Once I have many drawings, I start to convert them into bold, broad, communicative color and design ideas, you know, this color speaks louder than that color.  That shape is more mysterious than that shape.  In order for the whole damn thing to work, I have to be really jazzed up in the theme, the world I’ve chosen.  That’s where the idea of originality comes in.

Detail: American Eye Pull-Up Bar 2016 photo courtesy Linda Dorman

 

That word for me is the nucleus of the formal creation. Each piece starts it’s own world. The first thought, mark, movement starts it, the origin.  You have to be submersed, consumed by it, that’s how it may have a chance at survival.

As for ambiguity, I pick the surprises, forms that come from the grey, dark, uncertain areas of one’s mind.  If I’ve known about it or I’ve seen it before, I’ve probably come to terms with it, or resolved it already. I don’t need to show that. So if it’s foreign, unusual or uncomfortable it will most likely be ambiguous and filled with unknown potential (symbolic energy).

 

KB: If I understand you correctly, you begin with an idea and those ideas are in a constant state of metamorphosis until you deem a piece of art finished. So, as you seek the surprise in the visual manifestation of an idea, or as you gravitate toward the unknown potential that you identify as symbolic energy, how do your ideas adapt to the object in the process of making?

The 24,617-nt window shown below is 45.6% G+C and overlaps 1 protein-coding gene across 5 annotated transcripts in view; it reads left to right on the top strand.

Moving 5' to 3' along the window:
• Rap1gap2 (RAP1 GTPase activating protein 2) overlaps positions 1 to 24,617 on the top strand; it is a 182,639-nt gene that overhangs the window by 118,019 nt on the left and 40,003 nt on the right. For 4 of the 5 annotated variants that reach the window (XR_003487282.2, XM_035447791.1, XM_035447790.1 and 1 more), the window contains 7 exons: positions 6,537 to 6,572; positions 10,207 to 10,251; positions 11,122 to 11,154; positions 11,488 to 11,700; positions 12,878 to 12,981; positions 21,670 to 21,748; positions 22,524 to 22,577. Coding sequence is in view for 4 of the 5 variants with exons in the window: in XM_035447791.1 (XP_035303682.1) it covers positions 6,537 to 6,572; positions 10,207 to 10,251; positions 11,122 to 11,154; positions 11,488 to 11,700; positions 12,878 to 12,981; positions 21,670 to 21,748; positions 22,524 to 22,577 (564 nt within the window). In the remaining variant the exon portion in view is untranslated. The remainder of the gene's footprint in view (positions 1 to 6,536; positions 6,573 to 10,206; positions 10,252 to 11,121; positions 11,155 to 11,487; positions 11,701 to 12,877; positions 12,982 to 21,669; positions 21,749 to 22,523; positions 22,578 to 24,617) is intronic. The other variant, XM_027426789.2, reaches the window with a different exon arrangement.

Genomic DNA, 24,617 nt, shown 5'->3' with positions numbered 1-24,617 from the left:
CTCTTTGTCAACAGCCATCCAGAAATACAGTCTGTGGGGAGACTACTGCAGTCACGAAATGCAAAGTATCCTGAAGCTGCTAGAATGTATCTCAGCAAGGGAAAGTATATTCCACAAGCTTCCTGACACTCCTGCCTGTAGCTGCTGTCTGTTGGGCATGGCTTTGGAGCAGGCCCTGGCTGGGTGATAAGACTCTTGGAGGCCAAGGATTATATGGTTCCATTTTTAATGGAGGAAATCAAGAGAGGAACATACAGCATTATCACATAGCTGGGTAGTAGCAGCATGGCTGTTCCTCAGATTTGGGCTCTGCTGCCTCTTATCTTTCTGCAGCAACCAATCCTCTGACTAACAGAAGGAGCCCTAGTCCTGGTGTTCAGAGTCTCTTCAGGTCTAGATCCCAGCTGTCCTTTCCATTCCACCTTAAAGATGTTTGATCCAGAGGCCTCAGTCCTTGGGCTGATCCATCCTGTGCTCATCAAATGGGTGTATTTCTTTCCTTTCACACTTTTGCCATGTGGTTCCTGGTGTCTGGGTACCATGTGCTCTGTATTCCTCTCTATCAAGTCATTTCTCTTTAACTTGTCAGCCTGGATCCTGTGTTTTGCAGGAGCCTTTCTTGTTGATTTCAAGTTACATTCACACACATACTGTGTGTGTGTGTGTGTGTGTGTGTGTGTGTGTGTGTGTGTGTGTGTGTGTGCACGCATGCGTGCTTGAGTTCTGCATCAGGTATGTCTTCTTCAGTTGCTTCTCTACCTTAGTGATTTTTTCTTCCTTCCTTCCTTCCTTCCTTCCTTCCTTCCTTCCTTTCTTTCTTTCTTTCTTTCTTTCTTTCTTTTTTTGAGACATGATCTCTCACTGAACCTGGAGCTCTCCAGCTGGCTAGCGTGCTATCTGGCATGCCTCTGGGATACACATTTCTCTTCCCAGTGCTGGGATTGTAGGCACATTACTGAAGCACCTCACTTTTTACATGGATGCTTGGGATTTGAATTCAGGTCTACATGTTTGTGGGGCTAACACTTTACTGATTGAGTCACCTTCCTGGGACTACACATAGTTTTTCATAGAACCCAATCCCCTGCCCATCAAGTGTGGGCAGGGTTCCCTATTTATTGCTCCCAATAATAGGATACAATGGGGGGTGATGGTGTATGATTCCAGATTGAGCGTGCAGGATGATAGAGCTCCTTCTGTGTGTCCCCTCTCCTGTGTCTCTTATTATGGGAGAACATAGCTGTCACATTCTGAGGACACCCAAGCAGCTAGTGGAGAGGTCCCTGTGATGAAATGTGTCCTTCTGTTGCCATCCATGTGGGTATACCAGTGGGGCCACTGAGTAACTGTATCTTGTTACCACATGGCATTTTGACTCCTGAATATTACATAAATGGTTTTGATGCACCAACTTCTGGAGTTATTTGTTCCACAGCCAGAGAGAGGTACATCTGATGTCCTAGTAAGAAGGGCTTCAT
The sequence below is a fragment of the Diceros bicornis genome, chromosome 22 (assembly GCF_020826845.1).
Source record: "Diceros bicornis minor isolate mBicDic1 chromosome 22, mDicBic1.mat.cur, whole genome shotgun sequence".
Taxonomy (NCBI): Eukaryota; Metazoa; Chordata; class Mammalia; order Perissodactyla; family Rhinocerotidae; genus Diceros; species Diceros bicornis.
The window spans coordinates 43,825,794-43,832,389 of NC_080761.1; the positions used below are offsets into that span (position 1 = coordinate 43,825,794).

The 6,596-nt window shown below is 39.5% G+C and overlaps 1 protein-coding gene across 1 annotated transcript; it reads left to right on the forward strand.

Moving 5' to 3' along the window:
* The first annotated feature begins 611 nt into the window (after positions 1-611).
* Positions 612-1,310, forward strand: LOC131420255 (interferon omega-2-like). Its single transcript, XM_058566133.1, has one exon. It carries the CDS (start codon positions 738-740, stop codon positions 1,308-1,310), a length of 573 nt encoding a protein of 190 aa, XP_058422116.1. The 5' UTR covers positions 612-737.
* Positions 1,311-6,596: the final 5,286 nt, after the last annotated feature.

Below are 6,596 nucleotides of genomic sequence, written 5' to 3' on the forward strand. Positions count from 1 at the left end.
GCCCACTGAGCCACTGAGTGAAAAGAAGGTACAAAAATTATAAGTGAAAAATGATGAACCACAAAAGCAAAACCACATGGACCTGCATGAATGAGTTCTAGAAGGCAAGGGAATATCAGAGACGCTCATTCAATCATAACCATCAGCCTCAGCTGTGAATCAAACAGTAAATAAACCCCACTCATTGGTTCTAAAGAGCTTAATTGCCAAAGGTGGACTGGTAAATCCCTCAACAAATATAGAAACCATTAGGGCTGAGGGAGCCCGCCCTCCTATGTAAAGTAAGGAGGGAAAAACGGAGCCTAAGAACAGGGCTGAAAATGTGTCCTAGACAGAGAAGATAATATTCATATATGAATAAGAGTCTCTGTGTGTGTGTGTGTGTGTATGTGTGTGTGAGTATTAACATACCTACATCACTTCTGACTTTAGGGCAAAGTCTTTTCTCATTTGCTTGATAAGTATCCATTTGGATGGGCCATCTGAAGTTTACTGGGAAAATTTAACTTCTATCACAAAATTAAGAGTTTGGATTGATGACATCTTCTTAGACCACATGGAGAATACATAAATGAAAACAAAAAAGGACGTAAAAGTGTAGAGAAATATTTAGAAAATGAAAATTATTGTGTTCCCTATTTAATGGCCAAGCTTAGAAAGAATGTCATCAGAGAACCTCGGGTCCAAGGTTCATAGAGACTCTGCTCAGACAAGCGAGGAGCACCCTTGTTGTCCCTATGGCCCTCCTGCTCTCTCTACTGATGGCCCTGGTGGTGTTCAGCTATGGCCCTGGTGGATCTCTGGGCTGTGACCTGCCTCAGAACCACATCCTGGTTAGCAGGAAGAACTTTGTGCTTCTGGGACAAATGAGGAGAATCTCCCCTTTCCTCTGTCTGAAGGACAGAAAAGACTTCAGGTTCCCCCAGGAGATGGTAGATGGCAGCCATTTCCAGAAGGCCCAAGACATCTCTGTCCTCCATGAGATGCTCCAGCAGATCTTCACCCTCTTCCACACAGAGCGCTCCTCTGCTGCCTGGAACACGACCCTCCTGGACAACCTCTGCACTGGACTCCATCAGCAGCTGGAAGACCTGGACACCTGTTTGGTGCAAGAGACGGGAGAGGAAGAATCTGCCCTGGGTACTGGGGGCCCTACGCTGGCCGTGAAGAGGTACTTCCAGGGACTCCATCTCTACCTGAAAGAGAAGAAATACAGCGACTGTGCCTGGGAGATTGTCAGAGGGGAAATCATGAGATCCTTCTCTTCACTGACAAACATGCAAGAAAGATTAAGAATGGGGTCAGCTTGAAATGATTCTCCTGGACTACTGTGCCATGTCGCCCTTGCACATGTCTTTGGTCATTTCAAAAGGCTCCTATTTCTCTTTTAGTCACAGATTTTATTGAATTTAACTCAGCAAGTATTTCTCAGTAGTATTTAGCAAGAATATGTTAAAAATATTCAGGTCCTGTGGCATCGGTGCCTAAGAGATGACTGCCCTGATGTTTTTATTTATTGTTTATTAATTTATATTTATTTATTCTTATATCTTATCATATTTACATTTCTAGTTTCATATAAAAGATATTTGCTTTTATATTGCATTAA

TT: Through trial and error, many attempts, many mistakes. Coercing the images, shapes and colors in a work of art to potentially mean multiple things, requires a lot of attempts.  Sometimes I’ll keep trying with one set or group of related design ideas. Other times, I’ll make something completely new or different, but it will still be related in theme.  So let’s say the theme is violence, I may try many different designs with a gun over and over searching for something new with that theme.  Then for whatever reason, I’ll do a drawing of two youths shooting each other on a street, behind them is a car and it “triggers” a memory from my teenage years when an old “beater” car of mine dropped it’s muffler.  I had to “tie it up” with a “hanger”.  While I was doing this, the hanger sprung loose and poked me deeply right in the eyeball.  I almost lost my sight. This was one of the many moments of discovery for the American Eye Pull-Up Bar. 

During the making, everything has to be very fluid.  It all has to spill out during the drawing, painting, carving, arranging.  That’s what brings forth the hidden, mysterious special images.  So it was necessary for me to make that contrived, melodramatic drawing of the youths shooting at each other, to spark the broader, fuller idea.